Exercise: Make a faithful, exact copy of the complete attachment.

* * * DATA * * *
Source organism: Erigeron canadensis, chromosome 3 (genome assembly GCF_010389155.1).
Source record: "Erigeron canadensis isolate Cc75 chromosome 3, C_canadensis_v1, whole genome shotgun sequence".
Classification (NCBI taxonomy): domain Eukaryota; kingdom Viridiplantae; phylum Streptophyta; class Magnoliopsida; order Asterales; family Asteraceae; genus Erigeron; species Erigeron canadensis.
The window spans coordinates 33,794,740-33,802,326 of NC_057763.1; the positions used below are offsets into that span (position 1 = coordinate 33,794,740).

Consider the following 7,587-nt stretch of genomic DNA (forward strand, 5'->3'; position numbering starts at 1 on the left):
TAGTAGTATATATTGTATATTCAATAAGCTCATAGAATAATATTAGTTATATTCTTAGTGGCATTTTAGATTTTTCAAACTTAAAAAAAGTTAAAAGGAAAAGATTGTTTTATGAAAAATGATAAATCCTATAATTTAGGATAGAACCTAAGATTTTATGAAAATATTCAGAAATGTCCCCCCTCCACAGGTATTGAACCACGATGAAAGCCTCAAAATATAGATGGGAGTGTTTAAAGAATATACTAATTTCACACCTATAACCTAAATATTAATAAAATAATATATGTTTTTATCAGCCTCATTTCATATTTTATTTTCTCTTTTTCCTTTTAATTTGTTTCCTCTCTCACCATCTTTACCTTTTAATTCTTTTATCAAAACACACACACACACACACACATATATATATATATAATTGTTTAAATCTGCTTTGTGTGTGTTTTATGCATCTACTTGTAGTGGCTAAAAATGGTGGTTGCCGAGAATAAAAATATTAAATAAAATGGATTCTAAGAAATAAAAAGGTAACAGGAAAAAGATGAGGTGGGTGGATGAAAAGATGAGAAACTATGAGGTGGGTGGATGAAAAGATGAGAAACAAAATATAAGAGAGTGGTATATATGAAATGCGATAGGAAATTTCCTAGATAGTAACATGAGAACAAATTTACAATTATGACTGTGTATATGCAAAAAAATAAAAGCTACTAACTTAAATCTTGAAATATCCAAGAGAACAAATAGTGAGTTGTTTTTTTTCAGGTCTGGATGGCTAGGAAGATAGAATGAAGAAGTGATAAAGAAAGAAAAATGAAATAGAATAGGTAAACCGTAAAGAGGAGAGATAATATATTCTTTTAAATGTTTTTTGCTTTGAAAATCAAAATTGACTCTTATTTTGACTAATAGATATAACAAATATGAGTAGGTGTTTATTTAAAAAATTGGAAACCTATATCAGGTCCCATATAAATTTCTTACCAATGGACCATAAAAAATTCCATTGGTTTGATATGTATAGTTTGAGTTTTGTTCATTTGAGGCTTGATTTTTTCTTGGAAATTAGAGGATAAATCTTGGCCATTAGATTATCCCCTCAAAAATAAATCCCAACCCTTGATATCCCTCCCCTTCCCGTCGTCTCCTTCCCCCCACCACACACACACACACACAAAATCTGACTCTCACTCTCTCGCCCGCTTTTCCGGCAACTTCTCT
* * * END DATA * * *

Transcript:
Source organism: Erigeron canadensis, chromosome 3 (genome assembly GCF_010389155.1).
Source record: "Erigeron canadensis isolate Cc75 chromosome 3, C_canadensis_v1, whole genome shotgun sequence".
Classification (NCBI taxonomy): domain Eukaryota; kingdom Viridiplantae; phylum Streptophyta; class Magnoliopsida; order Asterales; family Asteraceae; genus Erigeron; species Erigeron canadensis.
The window spans coordinates 33,794,740-33,802,326 of NC_057763.1; the positions used below are offsets into that span (position 1 = coordinate 33,794,740).

Consider the following 7,587-nt stretch of genomic DNA (forward strand, 5'->3'; position numbering starts at 1 on the left):
TAGTAGTATATATTGTATATTCAATAAGCTCATAGAATAATATTAGTTATATTCTTAGTGGCATTTTAGATTTTTCAAACTTAAAAAAAGTTAAAAGGAAAAGATTGTTTTATGAAAAATGATAAATCCTATAATTTAGGATAGAACCTAAGATTTTATGAAAATATTCAGAAATGTCCCCCCTCCACAGGTATTGAACCACGATGAAAGCCTCAAAATATAGATGGGAGTGTTTAAAGAATATACTAATTTCACACCTATAACCTAAATATTAATAAAATAATATATGTTTTTATCAGCCTCATTTCATATTTTATTTTCTCTTTTTCCTTTTAATTTGTTTCCTCTCTCACCATCTTTACCTTTTAATTCTTTTATCAAAACACACACACACACACACACATATATATATATATAATTGTTTAAATCTGCTTTGTGTGTGTTTTATGCATCTACTTGTAGTGGCTAAAAATGGTGGTTGCCGAGAATAAAAATATTAAATAAAATGGATTCTAAGAAATAAAAAGGTAACAGGAAAAAGATGAGGTGGGTGGATGAAAAGATGAGAAACTATGAGGTGGGTGGATGAAAAGATGAGAAACAAAATATAAGAGAGTGGTATATATGAAATGCGATAGGAAATTTCCTAGATAGTAACATGAGAACAAATTTACAATTATGACTGTGTATATGCAAAAAAATAAAAGCTACTAACTTAAATCTTGAAATATCCAAGAGAACAAATAGTGAGTTGTTTTTTTTCAGGTCTGGATGGCTAGGAAGATAGAATGAAGAAGTGATAAAGAAAGAAAAATGAAATAGAATAGGTAAACCGTAAAGAGGAGAGATAATATATTCTTTTAAATGTTTTTTGCTTTGAAAATCAAAATTGACTCTTATTTTGACTAATAGATATAACAAATATGAGTAGGTGTTTATTTAAAAAATTGGAAACCTATATCAGGTCCCATATAAATTTCTTACCAATGGACCATAAAAAATTCCATTGGTTTGATATGTATAGTTTGAGTTTTGTTCATTTGAGGCTTGATTTTTTCTTGGAAATTAGAGGATAAATCTTGGCCATTAGATTATCCCCTCAAAAATAAATCCCAACCCTTGATATCCCTCCCCTTCCCGTCGTCTCCTTCCCCCCACCACACACACACACACACAAAATCTGACTCTCACTCTCTCGCCCGCTTTTCCGGCAACTTCTCT